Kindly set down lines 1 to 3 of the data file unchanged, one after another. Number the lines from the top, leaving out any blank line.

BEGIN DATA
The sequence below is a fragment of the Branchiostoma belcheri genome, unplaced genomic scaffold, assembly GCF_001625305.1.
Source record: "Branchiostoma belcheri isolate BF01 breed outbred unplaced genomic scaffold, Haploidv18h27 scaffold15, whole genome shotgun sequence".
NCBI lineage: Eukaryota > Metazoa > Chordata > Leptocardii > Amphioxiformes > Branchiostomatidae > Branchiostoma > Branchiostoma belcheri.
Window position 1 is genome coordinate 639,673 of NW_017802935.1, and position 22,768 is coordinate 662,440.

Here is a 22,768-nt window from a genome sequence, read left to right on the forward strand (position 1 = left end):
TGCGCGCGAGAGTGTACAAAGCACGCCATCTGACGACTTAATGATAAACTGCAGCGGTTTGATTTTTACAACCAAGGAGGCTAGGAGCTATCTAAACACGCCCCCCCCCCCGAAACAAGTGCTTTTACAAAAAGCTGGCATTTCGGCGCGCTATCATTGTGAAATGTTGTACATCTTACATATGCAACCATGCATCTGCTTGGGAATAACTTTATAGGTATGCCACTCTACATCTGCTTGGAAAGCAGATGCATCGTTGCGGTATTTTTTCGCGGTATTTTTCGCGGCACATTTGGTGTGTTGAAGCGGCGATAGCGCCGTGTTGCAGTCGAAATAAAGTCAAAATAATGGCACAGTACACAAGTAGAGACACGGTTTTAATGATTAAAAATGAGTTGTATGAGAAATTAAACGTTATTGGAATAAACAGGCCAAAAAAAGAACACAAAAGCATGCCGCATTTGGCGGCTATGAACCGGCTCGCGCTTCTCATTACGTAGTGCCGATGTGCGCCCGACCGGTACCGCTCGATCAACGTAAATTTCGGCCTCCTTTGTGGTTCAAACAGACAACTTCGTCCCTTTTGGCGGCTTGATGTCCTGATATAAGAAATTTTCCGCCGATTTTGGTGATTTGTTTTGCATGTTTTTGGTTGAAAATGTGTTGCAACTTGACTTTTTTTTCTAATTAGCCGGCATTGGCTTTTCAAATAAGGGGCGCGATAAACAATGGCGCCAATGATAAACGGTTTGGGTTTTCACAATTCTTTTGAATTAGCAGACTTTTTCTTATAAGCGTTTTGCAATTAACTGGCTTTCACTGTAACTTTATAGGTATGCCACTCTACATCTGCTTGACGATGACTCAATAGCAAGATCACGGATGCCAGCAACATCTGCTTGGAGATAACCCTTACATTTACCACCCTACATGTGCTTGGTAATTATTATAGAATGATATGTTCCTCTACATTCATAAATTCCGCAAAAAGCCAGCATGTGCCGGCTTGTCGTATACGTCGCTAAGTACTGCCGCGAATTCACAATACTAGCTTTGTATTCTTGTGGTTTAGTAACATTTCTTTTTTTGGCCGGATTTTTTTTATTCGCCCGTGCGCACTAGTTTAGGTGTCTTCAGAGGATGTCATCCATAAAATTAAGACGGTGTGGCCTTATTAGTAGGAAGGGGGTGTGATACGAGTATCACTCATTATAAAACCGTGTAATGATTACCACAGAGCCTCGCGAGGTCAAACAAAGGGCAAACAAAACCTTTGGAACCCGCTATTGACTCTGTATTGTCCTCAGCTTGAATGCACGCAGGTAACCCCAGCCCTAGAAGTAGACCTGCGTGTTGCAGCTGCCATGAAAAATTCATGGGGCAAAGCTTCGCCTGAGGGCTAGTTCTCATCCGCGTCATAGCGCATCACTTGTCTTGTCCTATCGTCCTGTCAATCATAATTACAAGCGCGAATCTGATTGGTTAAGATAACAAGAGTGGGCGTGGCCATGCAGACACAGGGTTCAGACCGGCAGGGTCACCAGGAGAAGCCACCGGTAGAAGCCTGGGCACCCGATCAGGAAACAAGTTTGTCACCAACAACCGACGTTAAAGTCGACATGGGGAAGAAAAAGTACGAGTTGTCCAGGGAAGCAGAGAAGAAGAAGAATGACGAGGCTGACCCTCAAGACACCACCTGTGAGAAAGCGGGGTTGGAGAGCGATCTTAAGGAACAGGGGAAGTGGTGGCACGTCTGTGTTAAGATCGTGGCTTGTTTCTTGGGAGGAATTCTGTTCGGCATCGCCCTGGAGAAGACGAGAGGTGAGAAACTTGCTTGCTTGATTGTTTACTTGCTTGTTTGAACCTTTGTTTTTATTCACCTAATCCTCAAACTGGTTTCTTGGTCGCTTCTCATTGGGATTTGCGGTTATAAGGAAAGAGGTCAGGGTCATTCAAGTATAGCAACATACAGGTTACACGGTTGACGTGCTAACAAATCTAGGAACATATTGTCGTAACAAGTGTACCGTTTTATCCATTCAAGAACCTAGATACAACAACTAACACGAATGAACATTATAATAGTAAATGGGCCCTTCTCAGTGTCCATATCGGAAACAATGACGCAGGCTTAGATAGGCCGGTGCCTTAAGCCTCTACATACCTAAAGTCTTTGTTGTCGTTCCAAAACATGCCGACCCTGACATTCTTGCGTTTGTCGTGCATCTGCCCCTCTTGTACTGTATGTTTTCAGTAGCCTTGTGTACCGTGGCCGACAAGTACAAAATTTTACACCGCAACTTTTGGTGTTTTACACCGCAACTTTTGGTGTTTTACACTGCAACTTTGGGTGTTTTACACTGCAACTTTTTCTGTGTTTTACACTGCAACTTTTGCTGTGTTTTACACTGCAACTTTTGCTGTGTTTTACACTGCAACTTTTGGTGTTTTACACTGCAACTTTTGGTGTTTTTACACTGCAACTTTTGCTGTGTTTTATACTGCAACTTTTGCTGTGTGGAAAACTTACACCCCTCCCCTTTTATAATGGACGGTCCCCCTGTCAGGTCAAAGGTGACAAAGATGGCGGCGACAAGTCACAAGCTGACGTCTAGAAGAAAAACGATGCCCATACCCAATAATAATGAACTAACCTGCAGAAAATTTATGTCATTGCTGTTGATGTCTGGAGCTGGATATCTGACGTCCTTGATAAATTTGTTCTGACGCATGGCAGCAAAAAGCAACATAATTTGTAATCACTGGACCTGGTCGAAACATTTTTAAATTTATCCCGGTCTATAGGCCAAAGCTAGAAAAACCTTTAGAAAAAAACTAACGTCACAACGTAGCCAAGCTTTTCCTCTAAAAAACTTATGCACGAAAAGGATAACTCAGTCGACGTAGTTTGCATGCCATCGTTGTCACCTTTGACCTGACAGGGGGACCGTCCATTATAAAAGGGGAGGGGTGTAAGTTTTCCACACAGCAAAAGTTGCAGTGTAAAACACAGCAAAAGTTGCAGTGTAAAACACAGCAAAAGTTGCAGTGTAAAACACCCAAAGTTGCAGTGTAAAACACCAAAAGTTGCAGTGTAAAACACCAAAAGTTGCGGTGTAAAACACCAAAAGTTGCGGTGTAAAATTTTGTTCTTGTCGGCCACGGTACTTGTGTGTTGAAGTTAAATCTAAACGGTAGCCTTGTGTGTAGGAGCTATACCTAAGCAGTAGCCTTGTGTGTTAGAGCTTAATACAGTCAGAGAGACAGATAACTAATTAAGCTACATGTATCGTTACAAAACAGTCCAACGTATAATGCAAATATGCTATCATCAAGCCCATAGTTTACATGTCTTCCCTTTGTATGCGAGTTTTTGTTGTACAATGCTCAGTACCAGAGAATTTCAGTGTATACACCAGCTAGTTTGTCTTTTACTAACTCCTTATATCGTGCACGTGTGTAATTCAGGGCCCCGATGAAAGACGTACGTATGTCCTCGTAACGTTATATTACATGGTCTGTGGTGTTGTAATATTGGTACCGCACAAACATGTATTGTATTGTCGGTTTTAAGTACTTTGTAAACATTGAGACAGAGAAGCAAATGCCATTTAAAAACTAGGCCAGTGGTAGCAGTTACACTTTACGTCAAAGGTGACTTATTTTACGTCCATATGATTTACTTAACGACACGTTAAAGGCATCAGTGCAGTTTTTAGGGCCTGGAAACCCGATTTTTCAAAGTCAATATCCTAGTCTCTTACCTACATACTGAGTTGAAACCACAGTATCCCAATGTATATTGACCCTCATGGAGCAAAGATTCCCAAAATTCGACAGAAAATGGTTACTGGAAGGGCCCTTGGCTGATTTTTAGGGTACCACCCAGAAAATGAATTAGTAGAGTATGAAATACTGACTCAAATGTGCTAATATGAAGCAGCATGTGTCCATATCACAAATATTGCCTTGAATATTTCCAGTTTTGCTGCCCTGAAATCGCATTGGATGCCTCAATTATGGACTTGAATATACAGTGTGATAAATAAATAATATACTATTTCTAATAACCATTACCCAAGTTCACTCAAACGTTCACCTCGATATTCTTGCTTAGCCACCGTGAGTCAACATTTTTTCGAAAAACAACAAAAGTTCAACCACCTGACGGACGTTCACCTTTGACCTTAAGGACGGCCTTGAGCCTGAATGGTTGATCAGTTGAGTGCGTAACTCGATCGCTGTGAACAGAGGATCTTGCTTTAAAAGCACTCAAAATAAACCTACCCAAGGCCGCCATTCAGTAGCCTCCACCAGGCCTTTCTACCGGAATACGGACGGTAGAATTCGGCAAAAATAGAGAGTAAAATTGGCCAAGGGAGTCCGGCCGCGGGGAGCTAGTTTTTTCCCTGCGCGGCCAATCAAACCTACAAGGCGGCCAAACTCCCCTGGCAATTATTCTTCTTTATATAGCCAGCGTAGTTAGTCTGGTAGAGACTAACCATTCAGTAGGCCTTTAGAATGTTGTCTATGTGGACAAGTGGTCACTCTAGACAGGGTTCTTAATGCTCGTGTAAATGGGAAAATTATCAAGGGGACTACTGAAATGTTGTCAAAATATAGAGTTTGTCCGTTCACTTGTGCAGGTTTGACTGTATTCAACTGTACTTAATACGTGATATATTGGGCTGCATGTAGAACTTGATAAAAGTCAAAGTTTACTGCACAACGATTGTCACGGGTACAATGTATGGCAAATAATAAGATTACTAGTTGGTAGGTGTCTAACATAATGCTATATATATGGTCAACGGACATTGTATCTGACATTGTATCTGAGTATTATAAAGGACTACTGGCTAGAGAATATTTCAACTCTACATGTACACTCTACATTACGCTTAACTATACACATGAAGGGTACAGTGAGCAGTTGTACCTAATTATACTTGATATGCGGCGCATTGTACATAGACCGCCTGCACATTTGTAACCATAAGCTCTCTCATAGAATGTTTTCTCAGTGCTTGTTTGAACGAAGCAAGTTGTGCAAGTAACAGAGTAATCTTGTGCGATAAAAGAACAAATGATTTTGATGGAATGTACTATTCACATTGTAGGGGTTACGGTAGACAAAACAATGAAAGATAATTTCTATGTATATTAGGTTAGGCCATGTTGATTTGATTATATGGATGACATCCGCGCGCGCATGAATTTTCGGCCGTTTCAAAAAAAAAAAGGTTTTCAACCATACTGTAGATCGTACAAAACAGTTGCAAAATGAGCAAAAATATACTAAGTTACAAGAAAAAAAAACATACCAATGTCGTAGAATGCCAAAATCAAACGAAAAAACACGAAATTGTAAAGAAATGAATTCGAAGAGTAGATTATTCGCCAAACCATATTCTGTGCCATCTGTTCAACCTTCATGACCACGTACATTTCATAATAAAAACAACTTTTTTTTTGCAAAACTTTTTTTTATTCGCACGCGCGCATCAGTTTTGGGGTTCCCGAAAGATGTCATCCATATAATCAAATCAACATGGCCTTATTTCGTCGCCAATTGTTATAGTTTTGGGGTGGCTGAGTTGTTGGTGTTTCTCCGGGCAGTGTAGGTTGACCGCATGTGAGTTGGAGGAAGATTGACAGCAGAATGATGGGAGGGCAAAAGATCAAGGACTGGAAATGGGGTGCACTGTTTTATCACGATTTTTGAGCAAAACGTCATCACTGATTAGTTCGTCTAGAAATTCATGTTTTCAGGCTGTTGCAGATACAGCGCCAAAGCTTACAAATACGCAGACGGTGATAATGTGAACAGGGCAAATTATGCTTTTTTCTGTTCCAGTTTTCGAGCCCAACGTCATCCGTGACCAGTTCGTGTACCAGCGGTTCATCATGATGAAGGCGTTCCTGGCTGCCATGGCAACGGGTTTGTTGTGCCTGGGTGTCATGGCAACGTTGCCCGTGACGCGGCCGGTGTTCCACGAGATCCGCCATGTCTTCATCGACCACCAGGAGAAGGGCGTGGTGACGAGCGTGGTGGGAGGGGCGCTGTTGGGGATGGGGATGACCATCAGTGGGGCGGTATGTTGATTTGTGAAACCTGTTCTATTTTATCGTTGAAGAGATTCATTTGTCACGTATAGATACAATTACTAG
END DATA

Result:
The sequence below is a fragment of the Branchiostoma belcheri genome, unplaced genomic scaffold, assembly GCF_001625305.1.
Source record: "Branchiostoma belcheri isolate BF01 breed outbred unplaced genomic scaffold, Haploidv18h27 scaffold15, whole genome shotgun sequence".
NCBI lineage: Eukaryota > Metazoa > Chordata > Leptocardii > Amphioxiformes > Branchiostomatidae > Branchiostoma > Branchiostoma belcheri.